BEIJING -- Sunday is a rest day for the baseball competition at the Summer Olympics, a chance to unwind around the Village, see some sights with family or friends, maybe watch the women's marathon or another event.

In the case of the United States team, it also is a chance to breathe a lot easier.

The U.S. improved to 2-2 in the preliminary round Saturday after wiping out a harrowing 4-0 deficit against Canada and leaving Wukesong Field 2 with a 5-4 victory. Play will resume for the U.S. on Monday night when right-hander Jake Arietta starts against China, and that will begin three straight games followed by the semifinal cutdown.

Canada dropped to 1-3, and all three losses have been heartbreaking, one-run games. There is such a fine line in this tournament between the top and bottom of the standings, and such is the nature of international ball. One minute you are fuming over a loss to Cuba in 11 innings that cost you a key player, and the next minute you are calculating whether you might see a Korea or a Japan in the semis -- so that in a perfect world you could get that rematch against Cuba in a gold medal game.

"We needed every game," said Cardinals Triple-A infielder Brian Barden, who replaced injured Rockies prospect Jayson Nix at second base on Saturday and scored two key runs. "You don't know how it's going to turn out. All you can control is going out there and played good baseball. (Monday) we'll come back out here with the same gameplan."

Many people can take credit for this comeback victory, and by all accounts you can put Davey Johnson's coaches right at the top of the list. After starter Brett Anderson bailed himself out by starting a 1-6-3 double play to end the top of the fourth, there was considerable shouting in the U.S. dugout during the changeover. Those were coaches trying to fire up the highly prized offensive prodigies in this lineup.

Marcel Lachemann, for one, said what a lot of people were thinking.

And he said it very loudly.

"You heard me out there, huh?" said the U.S. pitching coach, who managed the Angels from 1994-96 and has been around the big leagues a long time. "I didn't think people could hear me. Just don't quote me on what I said."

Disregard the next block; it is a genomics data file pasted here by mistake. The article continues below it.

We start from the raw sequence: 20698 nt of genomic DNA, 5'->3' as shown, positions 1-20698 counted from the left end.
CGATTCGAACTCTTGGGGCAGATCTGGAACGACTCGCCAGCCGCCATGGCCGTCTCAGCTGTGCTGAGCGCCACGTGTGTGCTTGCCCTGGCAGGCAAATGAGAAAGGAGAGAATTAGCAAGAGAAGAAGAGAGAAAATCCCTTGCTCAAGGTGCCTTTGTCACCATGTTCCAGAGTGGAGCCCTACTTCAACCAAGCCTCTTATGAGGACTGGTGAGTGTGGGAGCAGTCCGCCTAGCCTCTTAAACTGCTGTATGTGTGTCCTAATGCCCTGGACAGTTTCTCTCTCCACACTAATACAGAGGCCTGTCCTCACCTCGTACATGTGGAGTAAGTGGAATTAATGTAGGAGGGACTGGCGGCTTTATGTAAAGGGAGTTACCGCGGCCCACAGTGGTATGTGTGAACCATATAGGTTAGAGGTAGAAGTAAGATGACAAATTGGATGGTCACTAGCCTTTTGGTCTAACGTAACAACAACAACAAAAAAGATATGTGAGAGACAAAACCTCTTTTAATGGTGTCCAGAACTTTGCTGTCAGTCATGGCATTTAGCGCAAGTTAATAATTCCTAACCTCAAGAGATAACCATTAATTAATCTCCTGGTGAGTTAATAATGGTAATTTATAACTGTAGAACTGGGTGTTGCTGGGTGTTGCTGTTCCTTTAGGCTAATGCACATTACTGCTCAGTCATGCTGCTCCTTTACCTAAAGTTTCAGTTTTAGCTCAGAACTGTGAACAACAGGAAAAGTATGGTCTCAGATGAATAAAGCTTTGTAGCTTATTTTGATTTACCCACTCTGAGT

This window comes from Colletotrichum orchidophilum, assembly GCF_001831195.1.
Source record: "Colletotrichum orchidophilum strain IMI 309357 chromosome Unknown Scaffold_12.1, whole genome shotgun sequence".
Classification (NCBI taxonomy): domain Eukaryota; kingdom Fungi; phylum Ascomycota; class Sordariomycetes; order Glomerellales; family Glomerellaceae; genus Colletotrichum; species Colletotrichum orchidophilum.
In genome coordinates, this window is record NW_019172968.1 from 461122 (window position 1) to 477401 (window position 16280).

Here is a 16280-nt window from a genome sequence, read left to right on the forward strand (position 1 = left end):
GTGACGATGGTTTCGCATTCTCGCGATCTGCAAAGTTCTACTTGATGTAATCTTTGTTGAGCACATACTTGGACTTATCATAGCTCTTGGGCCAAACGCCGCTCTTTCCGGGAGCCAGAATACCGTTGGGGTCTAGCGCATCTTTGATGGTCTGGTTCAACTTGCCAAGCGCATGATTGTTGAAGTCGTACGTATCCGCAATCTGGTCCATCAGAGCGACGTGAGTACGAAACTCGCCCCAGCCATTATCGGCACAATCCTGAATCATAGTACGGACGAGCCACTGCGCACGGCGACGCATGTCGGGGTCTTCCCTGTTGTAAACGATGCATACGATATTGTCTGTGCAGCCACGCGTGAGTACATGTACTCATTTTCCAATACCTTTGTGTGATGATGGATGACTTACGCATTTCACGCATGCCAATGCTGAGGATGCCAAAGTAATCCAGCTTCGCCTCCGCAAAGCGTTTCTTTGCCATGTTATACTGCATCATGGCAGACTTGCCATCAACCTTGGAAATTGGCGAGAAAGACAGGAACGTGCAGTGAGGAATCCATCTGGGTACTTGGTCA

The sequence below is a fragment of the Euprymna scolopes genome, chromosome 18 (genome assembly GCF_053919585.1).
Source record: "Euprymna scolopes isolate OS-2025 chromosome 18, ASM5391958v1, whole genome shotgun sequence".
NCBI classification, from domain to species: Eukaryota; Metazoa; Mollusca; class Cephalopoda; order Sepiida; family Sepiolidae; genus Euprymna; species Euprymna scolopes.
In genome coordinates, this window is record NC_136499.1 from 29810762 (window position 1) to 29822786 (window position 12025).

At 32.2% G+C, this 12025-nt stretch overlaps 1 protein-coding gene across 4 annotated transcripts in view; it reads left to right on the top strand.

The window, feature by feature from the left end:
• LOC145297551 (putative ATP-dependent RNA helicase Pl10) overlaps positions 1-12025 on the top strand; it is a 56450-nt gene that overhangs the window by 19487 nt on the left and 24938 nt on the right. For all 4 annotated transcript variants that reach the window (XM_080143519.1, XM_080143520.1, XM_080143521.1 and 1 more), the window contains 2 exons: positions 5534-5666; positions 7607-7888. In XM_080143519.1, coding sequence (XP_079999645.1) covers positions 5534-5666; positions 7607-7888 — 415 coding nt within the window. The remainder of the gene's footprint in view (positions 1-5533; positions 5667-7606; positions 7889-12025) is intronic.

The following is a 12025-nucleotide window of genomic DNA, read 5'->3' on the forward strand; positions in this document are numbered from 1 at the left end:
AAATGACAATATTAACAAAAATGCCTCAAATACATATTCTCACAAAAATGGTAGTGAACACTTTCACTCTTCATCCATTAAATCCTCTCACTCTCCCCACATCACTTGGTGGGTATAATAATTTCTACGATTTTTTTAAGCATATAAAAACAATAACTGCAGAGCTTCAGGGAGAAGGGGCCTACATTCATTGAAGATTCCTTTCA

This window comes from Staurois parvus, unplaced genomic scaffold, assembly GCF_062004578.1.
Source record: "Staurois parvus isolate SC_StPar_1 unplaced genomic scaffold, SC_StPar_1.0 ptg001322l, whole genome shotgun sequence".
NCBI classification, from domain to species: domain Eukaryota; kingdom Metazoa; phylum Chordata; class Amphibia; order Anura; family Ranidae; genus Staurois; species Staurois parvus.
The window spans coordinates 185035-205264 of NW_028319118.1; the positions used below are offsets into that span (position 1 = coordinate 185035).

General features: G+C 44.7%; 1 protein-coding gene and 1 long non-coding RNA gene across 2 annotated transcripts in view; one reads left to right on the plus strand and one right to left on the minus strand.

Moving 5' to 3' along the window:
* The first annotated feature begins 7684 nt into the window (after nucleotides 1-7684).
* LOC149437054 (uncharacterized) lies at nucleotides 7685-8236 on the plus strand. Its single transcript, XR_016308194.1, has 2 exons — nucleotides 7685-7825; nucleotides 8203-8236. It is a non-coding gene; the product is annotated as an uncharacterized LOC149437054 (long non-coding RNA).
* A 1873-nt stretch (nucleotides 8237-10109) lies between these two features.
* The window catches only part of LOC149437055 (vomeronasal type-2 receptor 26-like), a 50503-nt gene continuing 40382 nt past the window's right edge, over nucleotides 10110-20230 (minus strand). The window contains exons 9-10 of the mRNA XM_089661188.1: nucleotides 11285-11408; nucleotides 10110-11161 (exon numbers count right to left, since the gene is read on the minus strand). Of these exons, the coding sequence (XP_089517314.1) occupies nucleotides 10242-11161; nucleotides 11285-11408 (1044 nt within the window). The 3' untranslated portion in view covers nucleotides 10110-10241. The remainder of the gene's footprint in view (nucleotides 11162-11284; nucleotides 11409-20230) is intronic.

To paraphrase, it was a swift verbal kick in the white-knit butts of the home team, which would have to rally from 4-0 at that point. All the U.S. had managed to that point was a single by designated hitter John Gall. Matt LaPorta -- maybe the biggest name on this team as the key player sent to Cleveland in the CC Sabathia deal -- hit that huge three-run homer to back Stephen Strasburg against The Netherlands but was otherwise putting the "O" in "Olympics" by going 0-for-13 with a streak going of five straight strikeouts.

Lachemann knows a pivotal moment when he sees one, and turning that big double play into a turning point was one.

"It's kind of tough," Lachemann said. "You play day games here when you're used to night games mainly, and these really are morning games. They think they're grinding, and sometimes you gotta get on them and push harder."

Barden began the turnaround immediately by hitting a home run off James Avery to start the fourth.

"We came here and started out hitting in the cages," Barden said. "We all knew we needed this game, had sort of a fire in our bellies. Our coaches yelled at us to pull things together, so we were like, 'Let's wake up. Let's go out there and make some solid swings and get guys in.'"

Terry Tiffee and Matt Brown each hit Avery hard after Barden but had deep flyouts, and then Nate Schierholtz raked a double to right.